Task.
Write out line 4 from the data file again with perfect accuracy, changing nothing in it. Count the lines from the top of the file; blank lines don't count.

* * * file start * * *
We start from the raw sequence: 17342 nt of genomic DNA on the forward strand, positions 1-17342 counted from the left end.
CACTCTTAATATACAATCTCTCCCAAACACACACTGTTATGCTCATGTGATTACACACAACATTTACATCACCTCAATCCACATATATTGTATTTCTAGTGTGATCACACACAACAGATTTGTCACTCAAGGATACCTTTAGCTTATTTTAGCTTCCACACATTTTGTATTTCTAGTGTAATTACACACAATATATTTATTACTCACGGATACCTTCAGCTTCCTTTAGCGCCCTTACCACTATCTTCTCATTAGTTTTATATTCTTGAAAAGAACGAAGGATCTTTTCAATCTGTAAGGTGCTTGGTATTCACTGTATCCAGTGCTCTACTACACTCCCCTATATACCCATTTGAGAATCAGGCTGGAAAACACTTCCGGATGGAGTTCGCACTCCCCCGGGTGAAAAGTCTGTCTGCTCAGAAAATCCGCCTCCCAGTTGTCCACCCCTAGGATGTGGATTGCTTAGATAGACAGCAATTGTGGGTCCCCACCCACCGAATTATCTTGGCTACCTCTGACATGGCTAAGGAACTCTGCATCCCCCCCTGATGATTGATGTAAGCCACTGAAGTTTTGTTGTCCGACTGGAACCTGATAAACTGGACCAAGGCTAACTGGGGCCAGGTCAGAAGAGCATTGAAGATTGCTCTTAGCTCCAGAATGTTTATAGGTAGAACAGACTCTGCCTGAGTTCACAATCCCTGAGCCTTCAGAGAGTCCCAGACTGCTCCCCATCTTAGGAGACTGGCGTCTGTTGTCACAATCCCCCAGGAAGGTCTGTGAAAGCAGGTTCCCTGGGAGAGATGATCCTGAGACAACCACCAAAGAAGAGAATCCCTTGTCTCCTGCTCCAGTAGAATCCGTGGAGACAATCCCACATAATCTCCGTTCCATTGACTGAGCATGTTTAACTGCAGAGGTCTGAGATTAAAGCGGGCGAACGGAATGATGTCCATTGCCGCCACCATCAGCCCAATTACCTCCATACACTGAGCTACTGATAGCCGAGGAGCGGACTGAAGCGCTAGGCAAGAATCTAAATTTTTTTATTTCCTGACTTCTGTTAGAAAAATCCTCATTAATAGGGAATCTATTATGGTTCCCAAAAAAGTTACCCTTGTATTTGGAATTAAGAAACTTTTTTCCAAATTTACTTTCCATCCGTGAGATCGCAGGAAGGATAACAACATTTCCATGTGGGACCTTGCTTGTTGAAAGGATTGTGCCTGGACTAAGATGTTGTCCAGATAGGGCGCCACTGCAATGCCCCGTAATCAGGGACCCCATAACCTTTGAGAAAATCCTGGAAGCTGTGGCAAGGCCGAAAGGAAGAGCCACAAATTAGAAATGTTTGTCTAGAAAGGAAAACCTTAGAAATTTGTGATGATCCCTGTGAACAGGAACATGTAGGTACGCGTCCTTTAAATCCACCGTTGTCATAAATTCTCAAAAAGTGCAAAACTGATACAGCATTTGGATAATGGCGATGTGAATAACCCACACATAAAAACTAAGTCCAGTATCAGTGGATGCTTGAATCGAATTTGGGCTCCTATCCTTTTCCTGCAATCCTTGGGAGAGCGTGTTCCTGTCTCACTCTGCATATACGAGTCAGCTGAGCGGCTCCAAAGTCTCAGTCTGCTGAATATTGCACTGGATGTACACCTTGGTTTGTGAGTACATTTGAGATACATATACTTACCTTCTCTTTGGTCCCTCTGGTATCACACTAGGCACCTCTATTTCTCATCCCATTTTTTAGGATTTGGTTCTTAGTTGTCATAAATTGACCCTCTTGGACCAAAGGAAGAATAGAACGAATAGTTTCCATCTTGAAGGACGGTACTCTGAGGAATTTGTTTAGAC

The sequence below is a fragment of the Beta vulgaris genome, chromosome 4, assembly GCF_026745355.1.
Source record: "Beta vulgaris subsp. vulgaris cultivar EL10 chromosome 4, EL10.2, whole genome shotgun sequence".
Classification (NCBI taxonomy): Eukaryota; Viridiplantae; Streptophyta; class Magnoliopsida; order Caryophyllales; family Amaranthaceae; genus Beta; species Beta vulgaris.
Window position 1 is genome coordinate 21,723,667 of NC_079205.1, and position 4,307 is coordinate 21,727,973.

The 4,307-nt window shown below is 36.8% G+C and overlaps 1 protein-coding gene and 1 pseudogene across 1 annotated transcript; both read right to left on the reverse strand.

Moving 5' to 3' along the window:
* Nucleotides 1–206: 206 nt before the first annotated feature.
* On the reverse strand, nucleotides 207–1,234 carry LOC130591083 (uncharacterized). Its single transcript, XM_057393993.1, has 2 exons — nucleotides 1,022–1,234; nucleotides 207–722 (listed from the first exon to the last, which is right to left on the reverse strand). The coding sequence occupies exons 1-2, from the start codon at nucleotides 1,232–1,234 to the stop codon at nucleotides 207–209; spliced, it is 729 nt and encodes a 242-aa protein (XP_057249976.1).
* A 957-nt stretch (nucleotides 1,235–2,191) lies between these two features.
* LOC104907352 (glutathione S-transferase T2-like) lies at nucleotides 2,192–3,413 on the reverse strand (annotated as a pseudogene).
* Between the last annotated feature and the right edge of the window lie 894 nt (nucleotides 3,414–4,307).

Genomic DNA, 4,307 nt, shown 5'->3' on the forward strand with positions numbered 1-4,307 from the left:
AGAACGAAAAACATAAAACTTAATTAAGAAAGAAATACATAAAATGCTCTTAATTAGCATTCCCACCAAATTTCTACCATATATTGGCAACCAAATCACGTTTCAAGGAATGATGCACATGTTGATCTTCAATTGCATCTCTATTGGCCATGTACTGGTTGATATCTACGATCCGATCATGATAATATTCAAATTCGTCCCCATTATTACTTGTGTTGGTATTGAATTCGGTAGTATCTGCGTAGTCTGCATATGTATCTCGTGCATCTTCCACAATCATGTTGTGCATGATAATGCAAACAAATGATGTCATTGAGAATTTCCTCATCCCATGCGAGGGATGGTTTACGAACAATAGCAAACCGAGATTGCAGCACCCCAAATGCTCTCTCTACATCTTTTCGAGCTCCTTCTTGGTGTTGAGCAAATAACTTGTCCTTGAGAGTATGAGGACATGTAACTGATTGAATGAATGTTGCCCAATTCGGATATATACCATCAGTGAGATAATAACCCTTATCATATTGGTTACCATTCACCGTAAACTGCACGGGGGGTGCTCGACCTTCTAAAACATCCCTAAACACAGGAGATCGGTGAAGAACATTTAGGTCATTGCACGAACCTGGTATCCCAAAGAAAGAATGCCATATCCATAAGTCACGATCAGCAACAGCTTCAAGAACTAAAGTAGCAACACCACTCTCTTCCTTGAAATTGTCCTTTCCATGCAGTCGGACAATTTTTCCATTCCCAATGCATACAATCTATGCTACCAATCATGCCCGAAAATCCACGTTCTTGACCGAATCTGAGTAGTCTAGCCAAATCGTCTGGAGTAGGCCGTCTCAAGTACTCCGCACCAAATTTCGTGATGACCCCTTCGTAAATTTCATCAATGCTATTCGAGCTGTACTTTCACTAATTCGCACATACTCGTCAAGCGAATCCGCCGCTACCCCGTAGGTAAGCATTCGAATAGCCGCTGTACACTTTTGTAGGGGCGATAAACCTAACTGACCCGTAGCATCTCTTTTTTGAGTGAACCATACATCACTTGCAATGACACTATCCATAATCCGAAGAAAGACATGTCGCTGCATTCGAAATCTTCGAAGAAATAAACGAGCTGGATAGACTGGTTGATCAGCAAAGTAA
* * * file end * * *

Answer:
Source record: "Beta vulgaris subsp. vulgaris cultivar EL10 chromosome 4, EL10.2, whole genome shotgun sequence".